Consider the family . Choose a locally finite covering of subordinate to . Let denote the part of which belongs to . Consider the family . Then the family is a locally finite covering of subordinate to due to the finiteness of the sets for fixed .

Let be a mapping defined by on . Since the local solutions coincide on common domains, this mapping is well-defined. By construction it follows that is regularly immersed with locally finite intersections and is of class . □

We show that smooth data lead to a smooth solution of the IVP (1) for the membrane equation again respecting the immersion type of the initial submanifold.

Corollary 5.6

Assume to be smooth, and suppose is either smoothly

  1. regularly immersed,

  2. locally embedded, or

  3. regularly immersed with locally finite intersections.

Suppose admits a smooth time function in a neighborhood of the initial submanifold . Assume to be smooth.

Then there exists an open smooth -dimensional timelike submanifold which is

  1. regularly immersed,

  2. locally embedded, or

  3. regularly immersed with locally finite intersections,

satisfying the IVP (1).

Proof:
For each integer it follows from the smoothness of , the immersion , and the initial direction that the assumptions of section 4.1 are satisfied for in a neighborhood of each point . Depending on the immersion type of we apply Theorem 5.2 and Remark 5.3, or Corollaries 5.4 and 5.5. We obtain a solution of class by taking Remark 4.4 into account. □

5.2 Uniqueness

In this section we consider the geometric uniqueness problem. In Proposition 4.6 it was shown that the construction of a solution made in Proposition 4.2 is independent of the choice of immersion of the initial submanifold, initial lapse, and initial shift. Therefore, it remains to construct an immersion of an arbitrary solution to (1) which is in harmonic map gauge with respect to the background metric defined by the initial values.

Theorem 5.7

Assume to be smooth, and suppose is smooth locally embedded. Let admit a smooth time function in a neighborhood of the initial submanifold . Suppose the initial direction is smooth.

Let and be two open smooth -dimensional locally embedded Lorentzian submanifolds of solving the IVP (1).

Then there exists a neighborhood of such that

Remark 5.8

In view of the fact that the image of a solution to (15) is a solution to (1) (cf. proof of Theorem 5.2), Theorem 5.7 and Proposition 4.6 show that initial lapse and shift can be given freely.

Our strategy to prove this theorem is to compare an arbitrary solution with the solution constructed in the previous section. To apply the uniqueness result of Proposition 4.6 we need to construct an immersion satisfying the IVP (15).

Proposition 5.9

Let , and satisfy the assumptions of Theorem 5.7. Let be a smooth locally embedded solution to the IVP (1).

Then there exists an immersion with a locally embedded submanifold. Furthermore, has the properties that is timelike, and has a spacelike image. The initial values of are given by and .

Proof:
Let , and let be a geodesic in attaining the initial values and . Set . Then is an immersion, since is assumed to be an immersion, and is assumed to be unit timelike. The initial values of follow from the initial values of the geodesics. From the smoothness of the initial data it follows that is also smooth.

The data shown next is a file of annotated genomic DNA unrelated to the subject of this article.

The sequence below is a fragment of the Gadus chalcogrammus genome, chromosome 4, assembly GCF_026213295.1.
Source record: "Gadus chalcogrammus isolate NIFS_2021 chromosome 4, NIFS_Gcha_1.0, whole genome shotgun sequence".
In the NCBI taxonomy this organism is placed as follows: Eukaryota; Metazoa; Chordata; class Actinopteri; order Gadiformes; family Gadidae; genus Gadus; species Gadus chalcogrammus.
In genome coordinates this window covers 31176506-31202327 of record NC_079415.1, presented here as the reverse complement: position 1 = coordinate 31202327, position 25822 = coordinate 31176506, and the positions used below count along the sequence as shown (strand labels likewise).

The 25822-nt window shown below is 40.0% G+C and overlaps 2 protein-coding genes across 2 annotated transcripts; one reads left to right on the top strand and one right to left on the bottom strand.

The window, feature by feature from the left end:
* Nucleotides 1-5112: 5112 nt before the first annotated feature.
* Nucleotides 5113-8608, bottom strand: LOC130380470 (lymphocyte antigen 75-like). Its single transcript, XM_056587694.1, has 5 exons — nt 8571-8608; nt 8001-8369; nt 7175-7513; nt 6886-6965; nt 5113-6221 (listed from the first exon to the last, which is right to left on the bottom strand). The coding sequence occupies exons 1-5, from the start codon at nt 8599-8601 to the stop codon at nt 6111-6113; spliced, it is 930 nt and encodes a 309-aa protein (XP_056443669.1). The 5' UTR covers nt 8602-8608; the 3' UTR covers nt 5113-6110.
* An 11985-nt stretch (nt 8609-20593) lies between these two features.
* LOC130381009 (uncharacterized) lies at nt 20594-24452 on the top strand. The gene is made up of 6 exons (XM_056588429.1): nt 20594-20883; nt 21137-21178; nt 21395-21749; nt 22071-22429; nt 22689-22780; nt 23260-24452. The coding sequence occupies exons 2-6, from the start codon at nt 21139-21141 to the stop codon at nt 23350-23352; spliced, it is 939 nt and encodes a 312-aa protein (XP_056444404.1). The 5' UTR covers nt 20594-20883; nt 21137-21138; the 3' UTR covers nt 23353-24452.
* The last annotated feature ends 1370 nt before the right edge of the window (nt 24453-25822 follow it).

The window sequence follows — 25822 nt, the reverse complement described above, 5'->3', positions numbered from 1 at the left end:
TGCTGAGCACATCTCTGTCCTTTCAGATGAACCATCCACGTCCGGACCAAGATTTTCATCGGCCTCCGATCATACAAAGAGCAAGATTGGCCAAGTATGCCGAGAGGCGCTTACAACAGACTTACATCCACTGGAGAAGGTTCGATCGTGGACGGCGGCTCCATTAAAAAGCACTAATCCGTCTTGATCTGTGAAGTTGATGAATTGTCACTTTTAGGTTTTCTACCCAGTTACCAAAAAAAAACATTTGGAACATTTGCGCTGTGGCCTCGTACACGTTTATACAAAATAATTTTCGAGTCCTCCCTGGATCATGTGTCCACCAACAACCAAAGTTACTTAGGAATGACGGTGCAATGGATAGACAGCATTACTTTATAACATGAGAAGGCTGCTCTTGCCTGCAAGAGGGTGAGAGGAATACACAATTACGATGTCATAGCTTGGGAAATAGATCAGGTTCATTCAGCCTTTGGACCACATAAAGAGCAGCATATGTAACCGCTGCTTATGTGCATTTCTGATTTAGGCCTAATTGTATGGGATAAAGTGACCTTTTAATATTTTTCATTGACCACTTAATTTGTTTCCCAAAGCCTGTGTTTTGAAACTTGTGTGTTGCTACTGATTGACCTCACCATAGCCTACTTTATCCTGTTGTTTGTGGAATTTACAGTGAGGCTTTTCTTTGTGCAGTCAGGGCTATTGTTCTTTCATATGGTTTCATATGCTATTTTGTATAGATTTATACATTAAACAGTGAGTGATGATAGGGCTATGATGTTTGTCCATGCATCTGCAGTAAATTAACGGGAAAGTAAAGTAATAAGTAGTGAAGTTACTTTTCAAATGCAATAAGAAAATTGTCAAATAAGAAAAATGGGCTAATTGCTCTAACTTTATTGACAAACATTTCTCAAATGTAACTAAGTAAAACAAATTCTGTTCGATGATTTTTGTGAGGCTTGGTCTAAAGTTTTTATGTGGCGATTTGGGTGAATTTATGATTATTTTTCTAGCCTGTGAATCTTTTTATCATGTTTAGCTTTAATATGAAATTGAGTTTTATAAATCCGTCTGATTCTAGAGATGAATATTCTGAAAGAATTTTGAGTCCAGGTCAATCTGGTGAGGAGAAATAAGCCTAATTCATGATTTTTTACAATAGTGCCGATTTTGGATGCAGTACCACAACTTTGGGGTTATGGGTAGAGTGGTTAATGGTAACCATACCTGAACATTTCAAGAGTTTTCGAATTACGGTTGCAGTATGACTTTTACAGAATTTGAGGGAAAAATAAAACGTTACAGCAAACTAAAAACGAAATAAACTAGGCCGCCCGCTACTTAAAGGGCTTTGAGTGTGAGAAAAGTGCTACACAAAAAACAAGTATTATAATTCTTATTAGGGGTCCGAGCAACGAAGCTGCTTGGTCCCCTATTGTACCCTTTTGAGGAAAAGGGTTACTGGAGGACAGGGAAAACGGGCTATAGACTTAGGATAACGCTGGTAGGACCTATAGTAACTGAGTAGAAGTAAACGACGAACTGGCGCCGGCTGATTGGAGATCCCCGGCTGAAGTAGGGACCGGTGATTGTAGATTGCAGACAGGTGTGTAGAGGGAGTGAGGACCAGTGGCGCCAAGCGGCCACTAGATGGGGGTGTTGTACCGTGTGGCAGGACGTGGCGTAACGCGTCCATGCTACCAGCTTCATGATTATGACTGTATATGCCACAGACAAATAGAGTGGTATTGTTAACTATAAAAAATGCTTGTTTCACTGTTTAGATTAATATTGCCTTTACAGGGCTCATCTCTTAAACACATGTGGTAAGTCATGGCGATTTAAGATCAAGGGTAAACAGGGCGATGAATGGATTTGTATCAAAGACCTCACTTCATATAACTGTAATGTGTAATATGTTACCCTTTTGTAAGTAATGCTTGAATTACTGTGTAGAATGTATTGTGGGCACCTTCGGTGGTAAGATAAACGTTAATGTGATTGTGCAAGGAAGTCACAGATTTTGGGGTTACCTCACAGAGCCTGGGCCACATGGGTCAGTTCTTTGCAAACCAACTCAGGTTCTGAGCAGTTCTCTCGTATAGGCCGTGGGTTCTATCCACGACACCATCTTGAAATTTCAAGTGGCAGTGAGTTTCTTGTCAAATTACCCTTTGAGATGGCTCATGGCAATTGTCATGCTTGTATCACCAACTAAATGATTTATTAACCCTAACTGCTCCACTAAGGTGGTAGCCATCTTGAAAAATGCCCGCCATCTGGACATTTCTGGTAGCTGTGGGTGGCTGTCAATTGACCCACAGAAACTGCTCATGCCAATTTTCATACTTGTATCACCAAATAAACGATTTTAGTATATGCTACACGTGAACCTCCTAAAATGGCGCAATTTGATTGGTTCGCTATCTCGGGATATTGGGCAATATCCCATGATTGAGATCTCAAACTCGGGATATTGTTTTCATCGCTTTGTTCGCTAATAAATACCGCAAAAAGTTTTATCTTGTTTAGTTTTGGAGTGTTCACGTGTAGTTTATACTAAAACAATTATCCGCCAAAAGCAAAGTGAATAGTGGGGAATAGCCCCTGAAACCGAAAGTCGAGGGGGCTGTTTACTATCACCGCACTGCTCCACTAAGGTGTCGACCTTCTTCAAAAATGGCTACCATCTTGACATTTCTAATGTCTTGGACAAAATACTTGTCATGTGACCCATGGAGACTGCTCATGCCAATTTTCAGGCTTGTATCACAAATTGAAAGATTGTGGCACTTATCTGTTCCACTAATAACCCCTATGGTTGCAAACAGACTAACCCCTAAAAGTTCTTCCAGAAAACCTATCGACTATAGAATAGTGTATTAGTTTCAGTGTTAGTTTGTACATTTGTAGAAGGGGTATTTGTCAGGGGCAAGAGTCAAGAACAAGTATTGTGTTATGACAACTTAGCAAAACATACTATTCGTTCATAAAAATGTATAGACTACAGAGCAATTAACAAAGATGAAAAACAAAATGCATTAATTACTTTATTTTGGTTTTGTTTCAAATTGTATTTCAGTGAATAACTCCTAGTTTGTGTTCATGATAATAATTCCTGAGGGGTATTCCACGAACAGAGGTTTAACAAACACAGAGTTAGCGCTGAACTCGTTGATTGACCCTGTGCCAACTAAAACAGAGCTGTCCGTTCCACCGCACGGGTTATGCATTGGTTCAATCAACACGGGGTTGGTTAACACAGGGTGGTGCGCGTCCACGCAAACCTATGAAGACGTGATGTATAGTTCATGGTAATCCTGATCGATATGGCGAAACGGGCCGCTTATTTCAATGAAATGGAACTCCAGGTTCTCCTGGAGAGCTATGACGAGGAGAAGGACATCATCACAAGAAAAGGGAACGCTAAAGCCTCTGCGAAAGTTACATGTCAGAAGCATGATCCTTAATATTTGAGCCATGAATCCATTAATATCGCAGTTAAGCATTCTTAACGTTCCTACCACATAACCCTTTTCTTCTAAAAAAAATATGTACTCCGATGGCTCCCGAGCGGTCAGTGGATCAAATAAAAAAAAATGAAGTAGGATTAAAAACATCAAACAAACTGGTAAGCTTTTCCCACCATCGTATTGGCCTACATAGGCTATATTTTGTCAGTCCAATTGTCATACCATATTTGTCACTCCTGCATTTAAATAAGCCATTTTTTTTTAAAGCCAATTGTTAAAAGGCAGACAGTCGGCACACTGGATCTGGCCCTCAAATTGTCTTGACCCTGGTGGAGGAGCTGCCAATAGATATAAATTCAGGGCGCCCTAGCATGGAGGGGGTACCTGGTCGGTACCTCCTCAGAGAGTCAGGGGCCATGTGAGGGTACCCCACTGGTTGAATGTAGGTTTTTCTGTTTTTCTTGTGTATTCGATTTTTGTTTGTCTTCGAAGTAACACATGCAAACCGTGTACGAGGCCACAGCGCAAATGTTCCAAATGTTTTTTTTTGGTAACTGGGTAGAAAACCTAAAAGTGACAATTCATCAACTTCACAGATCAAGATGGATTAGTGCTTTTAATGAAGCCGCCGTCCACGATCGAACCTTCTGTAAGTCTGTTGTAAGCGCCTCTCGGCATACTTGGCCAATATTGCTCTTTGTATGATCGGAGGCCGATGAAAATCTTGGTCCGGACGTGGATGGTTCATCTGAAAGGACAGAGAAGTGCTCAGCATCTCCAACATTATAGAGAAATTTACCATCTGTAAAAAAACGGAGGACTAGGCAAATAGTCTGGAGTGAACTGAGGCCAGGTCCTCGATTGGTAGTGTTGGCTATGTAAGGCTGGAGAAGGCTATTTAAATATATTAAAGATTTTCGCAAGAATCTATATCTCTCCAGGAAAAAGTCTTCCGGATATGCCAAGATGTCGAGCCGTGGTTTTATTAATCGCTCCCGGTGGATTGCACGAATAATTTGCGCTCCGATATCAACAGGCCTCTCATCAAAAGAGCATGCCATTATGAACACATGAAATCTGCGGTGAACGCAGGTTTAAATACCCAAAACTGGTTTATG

The construction above is similar to Gaussian coordinates. In an analogous way it follows that is timelike, and has a spacelike image. From the same argument we derive that the geodesics do not cross in a neighborhood of any point in as long as is an embedding, and is an embedded submanifold around that point. □

We are now in the position to give a proof of the main uniqueness result.
Proof of Theorem 5.7:
Let be the solution to the IVP (15) with initial values and constructed in Corollary 5.6. Let denote the locally embedded image of the solution . We compare a smooth solution to the IVP (1) with the solution .

From Proposition 5.9 we obtain that admits an immersion with locally embedded image, and initial values and in a neighborhood of the initial submanifold .

Proposition 4.6 now yields that there is a local diffeomorphism such that and coincide. Hence, the desired result follows. □

The author would like to thank Gerhard Huisken for interesting discussions and encouragement, and Paul Allen for helpful assistance.

References

Footnotes

  1. : Class. Quantum Grav.

References

  1. Thomas Deck. A geometric Cauchy problem for timelike minimal surfaces. Ann. Global Anal. Geom., 12(4):305–312, 1994.
  2. Olaf Müller. The Cauchy problem of Lorentzian minimal surfaces in globally hyperbolic manifolds. Ann. Global Anal. Geom., 32(1), 2007.
  3. Jens Hoppe and Hermann Nicolai. Relativistic minimal surfaces. Phys. Lett. B, 196(4):451–455, 1987.
  4. Hans Lindblad. A remark on global existence for small initial data of the minimal surface equation in Minkowskian space time. Proc. Amer. Math. Soc., 132(4):1095–1102 (electronic), 2004.
  5. Paul Allen, Lars Andersson, and James Isenberg. Timelike minimal submanifolds of general co-dimension in Minkowski space time. J. Hyperbolic Differ. Equ., 3(4):691–700, 2006.
  6. D. Christodoulou and S. Klainerman. The Global Nonlinear Stability of the Minkowski Space, volume 41 of Princeton Mathematical Series. Princeton University Press, Princeton, New Jersey, 1993.
  7. Simon Brendle. Hypersurfaces in Minkowski space with vanishing mean curvature. Comm. Pure Appl. Math., 55(10):1249–1279, 2002.
  8. Helmut Friedrich and Alan Rendall. The Cauchy problem for the Einstein equations. In Einstein’s field equations and their physical implications, volume 540 of Lecture Notes in Phys., pages 127–223. Springer, Berlin, 2000.
  9. Olaf Milbredt. The Cauchy problem for membranes. PhD thesis, Free University Berlin, Berlin, 2008. arXiv:0807.2539v1 [gr-qc].